2/26/14 Board approves new third-grade reading tests
By Isaac Groves, The Times-News 2/26/14
Reprinted with permission.
Things are supposed to get a little easier on third-grade students and teachers with some different reading tests the Alamance-Burlington Board of Education approved Monday.
“The thing that really frustrated me was to have parents tell me that their kids … are now afraid to go to school,” board Chairman Tony Rose said. “They’re crying … because they cannot pass these reading assessments that are really at a level that is much higher than they can really comprehend at that age and what they’ve been taught.”
The new tests could let more third-graders move on to fourth grade next year, and let teachers get back to teaching instead of testing.
The state Legislature passed Read to Achieve in 2012. It means third-grade students have to pass End of Grade reading tests to go on to fourth grade, which is an end to so-called social promotions.
There are other ways to get to fourth grade, like retesting.
Another way is a so-called portfolio. Third-graders, all of them, are already taking those mini-tests. They have to answer questions from written passages.
Like a lot of districts, ABSS decided to test all third-graders with those portfolios to take the pressure off the high-stakes EOGs. But the portfolios have turned out to be time-consuming and over the heads of many third-graders. Rose said he blamed the N.C. Department of Public Instruction for encouraging districts to test all students with the portfolios, which were intended only for students who were not on track to pass the EOGs.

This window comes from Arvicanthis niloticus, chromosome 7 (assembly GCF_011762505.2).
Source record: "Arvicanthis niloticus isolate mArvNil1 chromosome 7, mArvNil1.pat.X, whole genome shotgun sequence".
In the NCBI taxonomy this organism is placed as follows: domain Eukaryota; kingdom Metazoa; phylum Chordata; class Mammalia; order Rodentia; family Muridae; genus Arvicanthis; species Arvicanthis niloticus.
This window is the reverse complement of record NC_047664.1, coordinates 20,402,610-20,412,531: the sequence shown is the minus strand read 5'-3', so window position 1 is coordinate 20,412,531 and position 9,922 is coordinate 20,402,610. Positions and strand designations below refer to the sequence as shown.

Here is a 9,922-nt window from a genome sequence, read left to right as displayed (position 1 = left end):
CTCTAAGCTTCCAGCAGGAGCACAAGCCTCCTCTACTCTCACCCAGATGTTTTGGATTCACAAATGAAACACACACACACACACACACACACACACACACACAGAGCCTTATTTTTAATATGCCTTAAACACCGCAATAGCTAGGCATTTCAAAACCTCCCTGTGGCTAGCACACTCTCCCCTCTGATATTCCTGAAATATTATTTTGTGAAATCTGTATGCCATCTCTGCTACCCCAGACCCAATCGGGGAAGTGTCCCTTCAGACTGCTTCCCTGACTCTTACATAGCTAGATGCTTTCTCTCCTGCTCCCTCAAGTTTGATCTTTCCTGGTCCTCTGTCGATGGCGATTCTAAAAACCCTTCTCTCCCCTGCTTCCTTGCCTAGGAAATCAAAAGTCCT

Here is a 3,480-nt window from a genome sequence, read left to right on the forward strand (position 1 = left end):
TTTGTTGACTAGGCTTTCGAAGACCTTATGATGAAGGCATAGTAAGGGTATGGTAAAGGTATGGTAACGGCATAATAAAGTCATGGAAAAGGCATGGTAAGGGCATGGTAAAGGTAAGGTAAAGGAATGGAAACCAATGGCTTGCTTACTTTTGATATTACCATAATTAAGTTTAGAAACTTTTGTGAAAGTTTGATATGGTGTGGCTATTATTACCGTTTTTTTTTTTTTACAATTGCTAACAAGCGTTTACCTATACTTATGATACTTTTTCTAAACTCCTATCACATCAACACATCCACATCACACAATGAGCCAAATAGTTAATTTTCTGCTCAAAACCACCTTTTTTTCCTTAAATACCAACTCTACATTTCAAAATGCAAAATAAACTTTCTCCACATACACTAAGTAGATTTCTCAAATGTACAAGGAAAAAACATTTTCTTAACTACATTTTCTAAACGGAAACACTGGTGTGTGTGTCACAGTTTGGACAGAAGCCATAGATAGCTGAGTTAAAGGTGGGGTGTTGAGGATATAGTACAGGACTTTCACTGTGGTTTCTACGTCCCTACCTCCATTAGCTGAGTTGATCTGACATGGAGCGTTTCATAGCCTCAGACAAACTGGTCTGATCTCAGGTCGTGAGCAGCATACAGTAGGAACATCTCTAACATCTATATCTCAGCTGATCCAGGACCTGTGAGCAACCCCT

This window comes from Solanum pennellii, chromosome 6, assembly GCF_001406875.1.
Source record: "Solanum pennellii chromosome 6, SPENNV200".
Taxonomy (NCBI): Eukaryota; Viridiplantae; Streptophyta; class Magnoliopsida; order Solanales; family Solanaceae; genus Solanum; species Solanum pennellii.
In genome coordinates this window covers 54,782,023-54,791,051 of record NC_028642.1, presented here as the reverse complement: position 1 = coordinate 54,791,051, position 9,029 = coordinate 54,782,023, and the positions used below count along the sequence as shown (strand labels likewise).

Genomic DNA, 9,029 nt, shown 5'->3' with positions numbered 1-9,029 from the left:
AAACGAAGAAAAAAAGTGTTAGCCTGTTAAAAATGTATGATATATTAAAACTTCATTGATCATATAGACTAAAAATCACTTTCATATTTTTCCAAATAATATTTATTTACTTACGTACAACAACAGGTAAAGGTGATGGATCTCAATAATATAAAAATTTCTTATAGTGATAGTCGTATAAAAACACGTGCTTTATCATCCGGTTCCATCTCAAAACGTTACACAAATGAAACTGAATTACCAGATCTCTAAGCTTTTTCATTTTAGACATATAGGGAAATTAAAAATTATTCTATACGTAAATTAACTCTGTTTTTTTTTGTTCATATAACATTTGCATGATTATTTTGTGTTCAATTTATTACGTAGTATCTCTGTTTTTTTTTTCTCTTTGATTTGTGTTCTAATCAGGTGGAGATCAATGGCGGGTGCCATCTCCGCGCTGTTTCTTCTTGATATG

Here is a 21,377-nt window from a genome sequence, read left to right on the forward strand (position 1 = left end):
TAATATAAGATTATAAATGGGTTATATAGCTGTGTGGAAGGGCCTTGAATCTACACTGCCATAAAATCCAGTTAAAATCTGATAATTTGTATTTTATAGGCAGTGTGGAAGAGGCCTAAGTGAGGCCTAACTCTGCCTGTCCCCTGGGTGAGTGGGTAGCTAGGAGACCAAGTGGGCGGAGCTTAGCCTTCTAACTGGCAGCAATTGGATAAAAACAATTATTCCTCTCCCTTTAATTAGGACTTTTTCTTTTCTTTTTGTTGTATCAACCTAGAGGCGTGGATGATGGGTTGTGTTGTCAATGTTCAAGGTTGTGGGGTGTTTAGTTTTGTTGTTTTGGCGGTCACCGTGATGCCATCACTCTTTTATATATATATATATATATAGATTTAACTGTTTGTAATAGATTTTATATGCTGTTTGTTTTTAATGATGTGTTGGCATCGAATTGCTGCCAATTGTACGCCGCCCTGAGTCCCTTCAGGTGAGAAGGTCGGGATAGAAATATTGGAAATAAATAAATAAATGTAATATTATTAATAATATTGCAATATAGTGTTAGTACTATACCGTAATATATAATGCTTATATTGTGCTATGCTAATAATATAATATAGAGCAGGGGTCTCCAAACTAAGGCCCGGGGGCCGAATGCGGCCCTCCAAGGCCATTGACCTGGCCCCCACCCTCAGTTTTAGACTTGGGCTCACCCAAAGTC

Beginning-of-grade tests showed 16 percent of third-graders were already ready for the EOGs at the start of the year, and 28 percent were on track to get there by year’s end. But that left 56 percent to catch up.
On Feb. 6, the state Board of Education granted requests from local school districts, including ABSS, to use different tests.
Board member Steve Van Pelt said the district could be facing “a perfect storm” when students’ families find out they have not passed EOGs and have to go to a summer reading camp or repeat third grade.
The school system seems to have some work to do to avoid that.
A bench-mark test in November, said Steve Achey, ABSS research director, showed 32 percent of third-graders were ready for their EOG tests. There is one more round of benchmark tests to see how students are doing before the EOGs.
Alamance-Burlington schools are already using the different tests so teachers will not have to have any new training to use them and the school system will not have to spend any more money.
Angela Bost, ABSS assistant superintendent for school improvement, said some students would still benefit from the portfolio tests so schools will still use them for some, but not all, third-graders.